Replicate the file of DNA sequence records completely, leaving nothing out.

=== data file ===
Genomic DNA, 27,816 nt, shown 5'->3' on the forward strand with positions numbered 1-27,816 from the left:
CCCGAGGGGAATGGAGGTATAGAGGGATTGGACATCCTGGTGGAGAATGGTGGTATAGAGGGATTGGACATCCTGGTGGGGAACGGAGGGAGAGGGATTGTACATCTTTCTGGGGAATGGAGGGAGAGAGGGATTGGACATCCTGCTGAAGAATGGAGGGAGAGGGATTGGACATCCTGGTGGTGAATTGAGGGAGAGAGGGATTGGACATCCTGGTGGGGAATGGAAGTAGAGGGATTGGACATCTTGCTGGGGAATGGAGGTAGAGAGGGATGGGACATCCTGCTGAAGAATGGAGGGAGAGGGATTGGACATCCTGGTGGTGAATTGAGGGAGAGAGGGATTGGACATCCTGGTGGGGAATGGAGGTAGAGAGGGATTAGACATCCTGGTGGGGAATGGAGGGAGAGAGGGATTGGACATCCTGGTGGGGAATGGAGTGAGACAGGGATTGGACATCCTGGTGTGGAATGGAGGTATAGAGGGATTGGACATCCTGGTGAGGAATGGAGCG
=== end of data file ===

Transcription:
Genomic DNA, 27,816 nt, shown 5'->3' on the forward strand with positions numbered 1-27,816 from the left:
CCCGAGGGGAATGGAGGTATAGAGGGATTGGACATCCTGGTGGAGAATGGTGGTATAGAGGGATTGGACATCCTGGTGGGGAACGGAGGGAGAGGGATTGTACATCTTTCTGGGGAATGGAGGGAGAGAGGGATTGGACATCCTGCTGAAGAATGGAGGGAGAGGGATTGGACATCCTGGTGGTGAATTGAGGGAGAGAGGGATTGGACATCCTGGTGGGGAATGGAAGTAGAGGGATTGGACATCTTGCTGGGGAATGGAGGTAGAGAGGGATGGGACATCCTGCTGAAGAATGGAGGGAGAGGGATTGGACATCCTGGTGGTGAATTGAGGGAGAGAGGGATTGGACATCCTGGTGGGGAATGGAGGTAGAGAGGGATTAGACATCCTGGTGGGGAATGGAGGGAGAGAGGGATTGGACATCCTGGTGGGGAATGGAGTGAGACAGGGATTGGACATCCTGGTGTGGAATGGAGGTATAGAGGGATTGGACATCCTGGTGAGGAATGGAGCG